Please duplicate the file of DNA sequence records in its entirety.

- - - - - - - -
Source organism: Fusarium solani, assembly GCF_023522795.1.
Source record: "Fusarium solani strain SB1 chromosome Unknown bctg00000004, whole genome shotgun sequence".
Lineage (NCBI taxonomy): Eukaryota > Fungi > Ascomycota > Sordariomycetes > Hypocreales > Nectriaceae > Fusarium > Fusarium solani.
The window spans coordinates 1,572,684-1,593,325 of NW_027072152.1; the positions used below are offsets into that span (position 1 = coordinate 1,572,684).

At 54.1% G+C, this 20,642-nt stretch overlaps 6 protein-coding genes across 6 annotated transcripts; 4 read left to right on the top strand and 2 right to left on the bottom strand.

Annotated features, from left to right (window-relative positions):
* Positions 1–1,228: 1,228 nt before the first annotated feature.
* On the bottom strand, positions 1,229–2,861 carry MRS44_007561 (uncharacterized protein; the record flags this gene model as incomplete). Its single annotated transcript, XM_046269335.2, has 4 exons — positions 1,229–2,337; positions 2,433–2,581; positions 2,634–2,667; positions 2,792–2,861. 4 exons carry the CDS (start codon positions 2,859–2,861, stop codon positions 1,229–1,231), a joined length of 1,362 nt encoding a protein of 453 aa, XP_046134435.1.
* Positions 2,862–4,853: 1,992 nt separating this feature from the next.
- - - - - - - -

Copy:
Source organism: Fusarium solani, assembly GCF_023522795.1.
Source record: "Fusarium solani strain SB1 chromosome Unknown bctg00000004, whole genome shotgun sequence".
Lineage (NCBI taxonomy): Eukaryota > Fungi > Ascomycota > Sordariomycetes > Hypocreales > Nectriaceae > Fusarium > Fusarium solani.
The window spans coordinates 1,572,684-1,593,325 of NW_027072152.1; the positions used below are offsets into that span (position 1 = coordinate 1,572,684).

At 54.1% G+C, this 20,642-nt stretch overlaps 6 protein-coding genes across 6 annotated transcripts; 4 read left to right on the top strand and 2 right to left on the bottom strand.

Annotated features, from left to right (window-relative positions):
* Positions 1–1,228: 1,228 nt before the first annotated feature.
* On the bottom strand, positions 1,229–2,861 carry MRS44_007561 (uncharacterized protein; the record flags this gene model as incomplete). Its single annotated transcript, XM_046269335.2, has 4 exons — positions 1,229–2,337; positions 2,433–2,581; positions 2,634–2,667; positions 2,792–2,861. 4 exons carry the CDS (start codon positions 2,859–2,861, stop codon positions 1,229–1,231), a joined length of 1,362 nt encoding a protein of 453 aa, XP_046134435.1.
* Positions 2,862–4,853: 1,992 nt separating this feature from the next.